Government probe launched into tragic death of six-year-old Arthur

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Nadhim Zahawi yesterday promised that ministers would “not rest until we have the answers we need” to prevent similar cases of appalling child abuse.

Arthur’s stepmother Emma Tustin was last week found guilty of murdering the youngster at their home in Solihull,West Midlands, last year.

Tustin, 32, was jailed for life with a minimum term of 29 years.

The youngster’s father, Thomas Hughes, 29, was sentenced to 21 years for manslaughter.

Mr Zahawi yesterday confirmed that the Department for Education would lead a review into the circumstances leading to the youngster’s death to determine what improvements were needed at the agencies involved.

He said: “Arthur’s murder has shocked and appalled the nation.

“I have taken immediate action and asked for a joint inspection to consider where improvements are needed by all the agencies tasked with protecting children in Solihull, so that we can be assured we are doing everything in our power to protect other children and prevent such evil crimes. I have also asked Annie Hudson, chair of the Child Safeguarding Practice Review Panel, to work with leaders in Solihull to deliver a single national review of Arthur’s death to identify where we must learn from this terrible case.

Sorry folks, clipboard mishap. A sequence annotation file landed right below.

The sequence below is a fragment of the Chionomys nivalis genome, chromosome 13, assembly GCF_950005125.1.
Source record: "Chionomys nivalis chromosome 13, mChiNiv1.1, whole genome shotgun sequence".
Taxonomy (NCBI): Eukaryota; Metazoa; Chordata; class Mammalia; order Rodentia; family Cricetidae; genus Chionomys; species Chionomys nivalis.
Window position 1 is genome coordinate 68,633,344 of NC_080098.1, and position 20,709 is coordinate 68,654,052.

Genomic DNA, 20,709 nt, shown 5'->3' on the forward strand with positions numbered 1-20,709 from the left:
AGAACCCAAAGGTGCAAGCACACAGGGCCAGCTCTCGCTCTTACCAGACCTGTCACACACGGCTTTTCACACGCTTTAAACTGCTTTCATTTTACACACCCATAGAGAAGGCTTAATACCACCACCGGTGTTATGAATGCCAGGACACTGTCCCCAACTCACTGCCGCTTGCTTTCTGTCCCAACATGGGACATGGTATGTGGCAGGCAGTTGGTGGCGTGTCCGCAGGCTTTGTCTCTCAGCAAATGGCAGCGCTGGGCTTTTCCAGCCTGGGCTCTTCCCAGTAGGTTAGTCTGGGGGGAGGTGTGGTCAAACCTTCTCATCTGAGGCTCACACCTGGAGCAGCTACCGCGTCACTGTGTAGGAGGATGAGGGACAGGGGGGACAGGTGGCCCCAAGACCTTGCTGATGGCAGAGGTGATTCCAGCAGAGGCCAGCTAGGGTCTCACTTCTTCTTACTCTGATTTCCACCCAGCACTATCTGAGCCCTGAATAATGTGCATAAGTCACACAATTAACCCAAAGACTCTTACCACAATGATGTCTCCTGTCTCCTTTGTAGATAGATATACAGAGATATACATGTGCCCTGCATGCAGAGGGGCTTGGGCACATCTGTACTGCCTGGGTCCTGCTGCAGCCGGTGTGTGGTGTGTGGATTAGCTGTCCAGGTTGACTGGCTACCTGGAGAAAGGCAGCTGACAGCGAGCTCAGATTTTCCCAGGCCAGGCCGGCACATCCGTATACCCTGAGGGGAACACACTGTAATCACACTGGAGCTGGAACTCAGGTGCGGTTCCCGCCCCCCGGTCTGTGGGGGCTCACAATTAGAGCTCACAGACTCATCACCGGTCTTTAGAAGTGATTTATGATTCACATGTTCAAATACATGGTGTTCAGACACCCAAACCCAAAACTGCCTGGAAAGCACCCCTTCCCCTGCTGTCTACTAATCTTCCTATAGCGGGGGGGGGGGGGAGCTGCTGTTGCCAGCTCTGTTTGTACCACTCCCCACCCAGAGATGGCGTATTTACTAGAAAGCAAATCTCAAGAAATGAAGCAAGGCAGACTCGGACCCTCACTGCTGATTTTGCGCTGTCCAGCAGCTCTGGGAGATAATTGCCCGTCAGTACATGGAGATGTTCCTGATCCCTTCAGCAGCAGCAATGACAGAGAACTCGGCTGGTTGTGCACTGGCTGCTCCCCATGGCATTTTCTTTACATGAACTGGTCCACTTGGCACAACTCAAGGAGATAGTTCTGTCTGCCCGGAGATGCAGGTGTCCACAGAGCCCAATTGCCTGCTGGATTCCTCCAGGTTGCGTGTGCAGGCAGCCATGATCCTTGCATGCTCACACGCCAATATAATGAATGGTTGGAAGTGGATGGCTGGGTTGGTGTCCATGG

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“We are determined to protect children from harm, and where concerns are raised we will not hesitate to take urgent action.We will not rest until we have the answers we need.”

The Review Panel will provide support to Solihull Children’s Safeguarding Partnership to “upgrade” the existing local review, which was launched shortly after Arthur’s death in June 2020.

Justice Secretary Dominic Raab has backed a review by Attorney General Suella Braverman into Tustin’s and Hughes’ sentences following complaints they were too lenient.

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